According to a medical study called What is the role of meat in a healthy diet: Meat and especially red meat contains protein, essential amino acids, vitamins, and minerals. They are necessary for our metabolism.
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Curb Meat And Dairy Consumption
When Dr. Arastu has patients complain of constipation, she often has them eliminate dairy for two-weeks to see if anything changes. “Both meat and dairy consumption can often cause constipation,” adds Wilson. You don’t need to completely eliminate these foods, as they’re a good source of protein, but you should be cognizant of how much you digest.
You can either try to replace animal-based proteins for plant-based proteins altogether . Or even just reduce the amount of meat and dairy on your plate and supplement with other plant sources of protein to stay full .
Chia Seeds Or Flaxseeds
Chia seeds and flaxseeds are an easy way to add more fiber into your diet, says Sam. Sprinkling a spoonful of each into your smoothie, oatmeal, or yogurt, or using it as a salad topping, can give a low-fiber meal the extra poop-producing power it needs.
Per 1-ounce serving chia seeds: 138 calories, 9 g fat , 12 g carbs, 0 g sugar, 5 mg sodium, 10 g fiber, 5 g protein.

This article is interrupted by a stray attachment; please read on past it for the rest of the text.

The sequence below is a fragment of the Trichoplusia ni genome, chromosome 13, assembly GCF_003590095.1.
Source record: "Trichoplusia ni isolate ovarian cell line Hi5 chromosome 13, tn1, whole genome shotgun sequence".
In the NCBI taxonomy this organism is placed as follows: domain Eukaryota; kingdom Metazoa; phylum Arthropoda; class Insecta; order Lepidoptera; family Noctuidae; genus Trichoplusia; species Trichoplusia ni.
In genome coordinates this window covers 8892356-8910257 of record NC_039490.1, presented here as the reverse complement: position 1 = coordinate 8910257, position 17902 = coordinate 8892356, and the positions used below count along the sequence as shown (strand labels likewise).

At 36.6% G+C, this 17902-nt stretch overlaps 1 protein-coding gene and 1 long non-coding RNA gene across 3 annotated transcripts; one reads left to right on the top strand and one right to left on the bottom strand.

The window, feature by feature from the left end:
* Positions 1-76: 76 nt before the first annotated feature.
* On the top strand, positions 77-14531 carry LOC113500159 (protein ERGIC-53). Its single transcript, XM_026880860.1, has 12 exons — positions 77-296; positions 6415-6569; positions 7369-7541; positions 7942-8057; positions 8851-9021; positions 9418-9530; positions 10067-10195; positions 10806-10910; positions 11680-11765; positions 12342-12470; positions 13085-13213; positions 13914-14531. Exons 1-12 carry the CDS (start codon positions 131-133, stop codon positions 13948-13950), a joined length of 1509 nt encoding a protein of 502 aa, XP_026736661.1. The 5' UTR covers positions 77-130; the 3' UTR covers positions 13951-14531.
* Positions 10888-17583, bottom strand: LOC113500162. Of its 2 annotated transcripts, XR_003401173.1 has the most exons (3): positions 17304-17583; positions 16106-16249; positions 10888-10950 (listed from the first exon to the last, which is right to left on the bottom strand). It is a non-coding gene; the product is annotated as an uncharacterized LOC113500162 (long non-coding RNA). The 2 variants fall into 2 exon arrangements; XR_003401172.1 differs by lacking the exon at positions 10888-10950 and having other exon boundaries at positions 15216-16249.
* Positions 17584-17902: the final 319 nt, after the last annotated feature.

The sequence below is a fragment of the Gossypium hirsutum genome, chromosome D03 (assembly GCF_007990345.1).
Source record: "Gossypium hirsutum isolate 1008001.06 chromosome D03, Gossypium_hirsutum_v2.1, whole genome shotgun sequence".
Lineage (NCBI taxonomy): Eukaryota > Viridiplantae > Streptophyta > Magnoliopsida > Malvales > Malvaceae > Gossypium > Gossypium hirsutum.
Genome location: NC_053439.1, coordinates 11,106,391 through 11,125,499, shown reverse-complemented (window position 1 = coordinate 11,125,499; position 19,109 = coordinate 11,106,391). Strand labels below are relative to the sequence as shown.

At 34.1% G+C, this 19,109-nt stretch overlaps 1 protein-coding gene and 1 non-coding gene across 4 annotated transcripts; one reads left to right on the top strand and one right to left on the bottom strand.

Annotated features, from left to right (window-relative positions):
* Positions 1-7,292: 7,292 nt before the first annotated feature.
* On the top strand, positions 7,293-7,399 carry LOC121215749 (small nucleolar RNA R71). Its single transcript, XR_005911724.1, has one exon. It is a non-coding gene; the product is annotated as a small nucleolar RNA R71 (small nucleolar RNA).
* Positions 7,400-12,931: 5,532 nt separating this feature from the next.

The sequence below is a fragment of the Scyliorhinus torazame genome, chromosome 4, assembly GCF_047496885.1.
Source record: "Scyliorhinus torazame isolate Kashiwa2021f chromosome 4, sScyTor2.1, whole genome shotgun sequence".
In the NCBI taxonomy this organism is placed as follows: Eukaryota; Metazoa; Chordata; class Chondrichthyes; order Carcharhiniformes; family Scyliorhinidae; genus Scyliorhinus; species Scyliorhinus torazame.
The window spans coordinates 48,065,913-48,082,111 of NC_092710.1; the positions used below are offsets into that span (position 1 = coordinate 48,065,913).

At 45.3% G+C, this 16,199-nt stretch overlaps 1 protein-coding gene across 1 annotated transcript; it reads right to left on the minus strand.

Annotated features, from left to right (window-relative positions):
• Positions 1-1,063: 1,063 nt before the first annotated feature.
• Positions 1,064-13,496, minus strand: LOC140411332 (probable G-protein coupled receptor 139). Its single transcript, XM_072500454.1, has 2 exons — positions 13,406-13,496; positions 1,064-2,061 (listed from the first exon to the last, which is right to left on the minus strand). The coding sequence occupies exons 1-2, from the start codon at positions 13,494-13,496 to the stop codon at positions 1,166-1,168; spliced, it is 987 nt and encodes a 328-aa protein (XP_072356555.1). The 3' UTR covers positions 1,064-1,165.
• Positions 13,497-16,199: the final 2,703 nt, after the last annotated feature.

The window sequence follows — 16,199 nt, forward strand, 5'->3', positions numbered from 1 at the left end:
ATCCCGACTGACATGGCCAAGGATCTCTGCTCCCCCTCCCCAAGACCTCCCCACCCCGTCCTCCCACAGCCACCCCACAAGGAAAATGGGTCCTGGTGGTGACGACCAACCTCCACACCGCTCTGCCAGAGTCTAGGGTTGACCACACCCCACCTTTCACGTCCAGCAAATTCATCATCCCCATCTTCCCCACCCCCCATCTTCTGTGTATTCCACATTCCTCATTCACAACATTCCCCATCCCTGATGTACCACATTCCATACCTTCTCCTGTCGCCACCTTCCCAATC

Per 1-ounce serving flaxseeds: 152 calories, 12 g fat , 8 g carbs, 0 g sugar, 9 mg sodium, 8 g fiber, 5 g protein.
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Olive And Flaxseed Oils
Olive and flaxseed oils have a mild laxative effect, which can ease the flow of materials through the intestines and relieve constipation.
These oils also contain compounds that improve digestion and have antioxidant, antibacterial, and anti-inflammatory properties.
A 2015 study found that olive and flaxseed oils help to relieve constipation in people undergoing hemodialysis.
/9oatmeal Should Be Your Go
The best way to start your day is by eating a bowl full of oatmeal. It is rich in both soluble and insoluble fiber. While the former easily dissolves in water and takes on a gel-like form, the latter adds bulk to the stool, making the foods softer and easier to pass through the stomach and intestines. This way there is no need to strain to pass stool and one can get relief from constipation.